O-130 Quantity Distance (QD) Hazard Analysis on Deployed Missions
Imagine a Multi-National Camp with an Ammunition Holding Area somewhere in Southeast Asia. The site is designed to accommodate the storage of Basic Load Ammunition for a Brigade of approximately 4,000 soldiers. It has approximately 10 open storage barricaded sites. Ammunition is packaged according to UN standards and loaded in ISO Containers. A typical storage cell consists of four ISO Containers sitting side-by-side between Hesco-Bastion Barricades. Cell A is one of 10 licensed sites to store 4,000 kilograms of mixed compatibility. Intermagazine separation distance between each cell is 13 meters measured from the nearest ISO Container. Base operations to maintain the infrastructure such as public works and utilities is the responsibility of the U.S. The Operational Tempo is high and growth within the current footprint is imminent. The Base Camp perimeter cannot be extended in the near term, but an Allied Force plans to occupy the area within the QD arcs of the BLAHA with combat loaded aircraft. The Explosive Safety Officer has been summoned to perform an assessment of the risk. What is the current procedure used in the field to perform such an assessment within a multi-national NATO led mission? Who is informed and who will accept the risk? Will one standard procedure be developed and used by NATO forces? The answer to these questions will be addressed.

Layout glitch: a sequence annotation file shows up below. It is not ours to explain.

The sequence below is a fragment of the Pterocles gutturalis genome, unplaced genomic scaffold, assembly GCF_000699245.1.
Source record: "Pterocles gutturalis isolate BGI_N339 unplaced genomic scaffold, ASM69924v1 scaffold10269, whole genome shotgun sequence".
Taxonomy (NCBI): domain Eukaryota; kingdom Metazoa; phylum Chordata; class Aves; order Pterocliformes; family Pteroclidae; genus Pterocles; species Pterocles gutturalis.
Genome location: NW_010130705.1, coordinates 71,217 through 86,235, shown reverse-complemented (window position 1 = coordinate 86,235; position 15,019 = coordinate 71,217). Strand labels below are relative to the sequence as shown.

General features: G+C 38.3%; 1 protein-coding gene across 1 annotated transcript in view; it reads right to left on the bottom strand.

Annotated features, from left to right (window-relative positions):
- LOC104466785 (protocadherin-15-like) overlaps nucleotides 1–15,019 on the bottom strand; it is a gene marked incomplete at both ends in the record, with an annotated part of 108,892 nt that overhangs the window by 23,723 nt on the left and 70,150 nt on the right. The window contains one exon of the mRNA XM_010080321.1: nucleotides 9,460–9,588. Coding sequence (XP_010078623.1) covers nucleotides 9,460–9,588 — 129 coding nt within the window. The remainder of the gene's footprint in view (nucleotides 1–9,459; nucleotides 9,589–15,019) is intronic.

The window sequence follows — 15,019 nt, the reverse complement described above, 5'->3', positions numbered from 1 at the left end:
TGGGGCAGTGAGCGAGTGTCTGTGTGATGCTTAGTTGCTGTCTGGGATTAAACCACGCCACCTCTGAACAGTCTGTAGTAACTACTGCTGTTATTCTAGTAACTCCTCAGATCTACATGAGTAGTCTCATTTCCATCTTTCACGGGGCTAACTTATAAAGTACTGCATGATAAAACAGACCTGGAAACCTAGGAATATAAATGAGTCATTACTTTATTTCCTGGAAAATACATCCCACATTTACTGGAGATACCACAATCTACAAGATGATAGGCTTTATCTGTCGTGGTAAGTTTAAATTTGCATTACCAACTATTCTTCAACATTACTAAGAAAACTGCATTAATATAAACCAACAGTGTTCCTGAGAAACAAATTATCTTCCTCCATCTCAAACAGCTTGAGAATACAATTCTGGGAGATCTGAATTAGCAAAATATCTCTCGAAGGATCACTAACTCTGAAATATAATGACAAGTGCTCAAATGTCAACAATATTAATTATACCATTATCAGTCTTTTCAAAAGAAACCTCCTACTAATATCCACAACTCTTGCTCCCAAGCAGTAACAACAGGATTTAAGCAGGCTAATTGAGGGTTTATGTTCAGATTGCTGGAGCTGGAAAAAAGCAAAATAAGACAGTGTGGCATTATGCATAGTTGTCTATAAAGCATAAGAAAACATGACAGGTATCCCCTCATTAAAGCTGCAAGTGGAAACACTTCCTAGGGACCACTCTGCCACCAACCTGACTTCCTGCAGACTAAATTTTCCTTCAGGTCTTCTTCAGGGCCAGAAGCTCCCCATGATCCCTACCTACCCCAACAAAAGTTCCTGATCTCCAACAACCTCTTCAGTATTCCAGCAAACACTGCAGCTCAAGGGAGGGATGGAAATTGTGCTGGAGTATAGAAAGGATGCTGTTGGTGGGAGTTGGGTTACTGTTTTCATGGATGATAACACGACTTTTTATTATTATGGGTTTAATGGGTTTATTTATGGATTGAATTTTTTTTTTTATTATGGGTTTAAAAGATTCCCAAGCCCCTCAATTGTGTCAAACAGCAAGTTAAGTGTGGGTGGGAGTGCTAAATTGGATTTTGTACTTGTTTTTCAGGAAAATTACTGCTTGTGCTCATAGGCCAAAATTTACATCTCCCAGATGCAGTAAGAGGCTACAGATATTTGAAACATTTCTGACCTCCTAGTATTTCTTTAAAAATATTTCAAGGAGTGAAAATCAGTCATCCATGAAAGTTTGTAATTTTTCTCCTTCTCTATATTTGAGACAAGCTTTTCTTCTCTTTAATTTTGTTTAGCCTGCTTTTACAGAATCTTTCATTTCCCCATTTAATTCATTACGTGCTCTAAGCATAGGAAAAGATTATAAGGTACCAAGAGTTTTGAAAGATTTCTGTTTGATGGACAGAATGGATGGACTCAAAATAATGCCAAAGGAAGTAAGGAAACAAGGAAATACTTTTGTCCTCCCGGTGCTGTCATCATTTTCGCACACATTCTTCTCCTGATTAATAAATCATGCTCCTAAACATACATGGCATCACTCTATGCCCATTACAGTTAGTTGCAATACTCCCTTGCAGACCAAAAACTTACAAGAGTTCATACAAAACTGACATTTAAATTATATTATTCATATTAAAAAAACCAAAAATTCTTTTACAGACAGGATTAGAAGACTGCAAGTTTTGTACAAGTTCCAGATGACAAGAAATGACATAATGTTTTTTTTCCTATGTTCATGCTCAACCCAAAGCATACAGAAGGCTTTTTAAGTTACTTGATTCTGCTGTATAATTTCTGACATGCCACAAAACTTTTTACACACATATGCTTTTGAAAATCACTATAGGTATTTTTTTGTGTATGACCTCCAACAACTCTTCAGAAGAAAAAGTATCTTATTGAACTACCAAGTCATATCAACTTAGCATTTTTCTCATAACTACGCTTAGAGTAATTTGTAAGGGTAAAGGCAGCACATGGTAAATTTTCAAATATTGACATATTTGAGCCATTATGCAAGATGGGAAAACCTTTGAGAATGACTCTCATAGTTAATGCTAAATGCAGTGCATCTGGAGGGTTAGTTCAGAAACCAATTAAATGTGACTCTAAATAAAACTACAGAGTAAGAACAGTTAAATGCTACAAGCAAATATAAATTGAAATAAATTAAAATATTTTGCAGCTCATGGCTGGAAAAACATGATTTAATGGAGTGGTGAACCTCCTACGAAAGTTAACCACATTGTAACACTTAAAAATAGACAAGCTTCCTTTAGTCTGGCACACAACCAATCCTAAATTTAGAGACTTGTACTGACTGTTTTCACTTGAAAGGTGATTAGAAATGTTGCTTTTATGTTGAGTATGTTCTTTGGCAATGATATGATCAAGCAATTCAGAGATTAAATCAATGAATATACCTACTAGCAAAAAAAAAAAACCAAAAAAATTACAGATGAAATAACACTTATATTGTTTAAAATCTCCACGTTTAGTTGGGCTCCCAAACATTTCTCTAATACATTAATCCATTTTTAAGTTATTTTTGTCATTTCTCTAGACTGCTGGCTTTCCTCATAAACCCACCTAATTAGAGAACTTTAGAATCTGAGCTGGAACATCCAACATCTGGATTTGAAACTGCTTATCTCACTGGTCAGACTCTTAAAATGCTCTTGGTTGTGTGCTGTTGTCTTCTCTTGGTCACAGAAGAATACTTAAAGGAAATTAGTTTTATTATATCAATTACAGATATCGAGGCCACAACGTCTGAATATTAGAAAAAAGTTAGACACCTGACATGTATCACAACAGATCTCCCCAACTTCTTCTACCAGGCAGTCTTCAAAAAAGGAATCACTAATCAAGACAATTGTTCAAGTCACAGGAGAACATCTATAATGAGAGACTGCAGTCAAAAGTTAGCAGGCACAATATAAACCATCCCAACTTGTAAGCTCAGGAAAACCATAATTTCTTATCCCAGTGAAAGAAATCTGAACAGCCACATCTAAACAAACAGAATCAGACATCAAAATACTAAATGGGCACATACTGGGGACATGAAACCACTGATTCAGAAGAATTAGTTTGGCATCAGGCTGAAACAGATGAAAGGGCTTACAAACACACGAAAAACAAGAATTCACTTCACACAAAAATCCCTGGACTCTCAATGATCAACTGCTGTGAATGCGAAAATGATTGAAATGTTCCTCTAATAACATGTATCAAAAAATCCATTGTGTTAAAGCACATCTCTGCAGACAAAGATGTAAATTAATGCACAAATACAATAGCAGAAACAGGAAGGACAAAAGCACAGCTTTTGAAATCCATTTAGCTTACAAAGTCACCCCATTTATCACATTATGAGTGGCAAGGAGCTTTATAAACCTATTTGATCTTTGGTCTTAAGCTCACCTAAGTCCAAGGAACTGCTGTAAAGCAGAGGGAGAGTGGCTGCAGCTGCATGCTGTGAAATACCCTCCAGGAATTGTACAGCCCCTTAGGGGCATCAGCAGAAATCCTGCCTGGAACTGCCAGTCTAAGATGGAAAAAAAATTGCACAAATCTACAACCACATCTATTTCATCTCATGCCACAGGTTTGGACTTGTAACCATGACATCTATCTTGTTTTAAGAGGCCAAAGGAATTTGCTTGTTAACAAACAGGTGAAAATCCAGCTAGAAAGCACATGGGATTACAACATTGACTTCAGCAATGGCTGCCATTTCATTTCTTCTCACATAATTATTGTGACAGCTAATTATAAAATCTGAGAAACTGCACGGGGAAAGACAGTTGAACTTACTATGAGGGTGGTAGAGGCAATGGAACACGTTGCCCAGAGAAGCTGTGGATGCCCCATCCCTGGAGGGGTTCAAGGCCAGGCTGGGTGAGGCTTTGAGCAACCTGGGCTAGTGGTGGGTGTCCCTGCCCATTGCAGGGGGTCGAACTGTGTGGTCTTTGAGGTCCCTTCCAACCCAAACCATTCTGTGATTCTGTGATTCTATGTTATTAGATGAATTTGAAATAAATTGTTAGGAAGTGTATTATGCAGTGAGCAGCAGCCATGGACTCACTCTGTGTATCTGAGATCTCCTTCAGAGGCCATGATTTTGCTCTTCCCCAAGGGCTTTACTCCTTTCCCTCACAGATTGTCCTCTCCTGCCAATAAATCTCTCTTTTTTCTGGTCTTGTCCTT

Seventeen of the 28 NATO Nations ratified edition 1 of Standardization Agreement (STANAG) 4657.1 Promulgation of the STANAG requires a majority of Nations ratifying the document thus all agreeing to apply the safety principles within AASTP-5. Nations agree that AASTP-5 will serve as a basis for national policy on storage, maintenance and transport of ammunition on deployed missions or operations and their own respective national orders, manuals and instructions will be amended to include a reference to the NATO agreement. The agreement further states that no departure may be made from implementing the agreement unless reservations are made at time of ratifying the STANAG. Participating Nations have access to reservation details by visiting a NATO secure website.
This paper was presented at the 34th DDESB Seminar held in Portland, Oregon, USA on July 13-15, 2010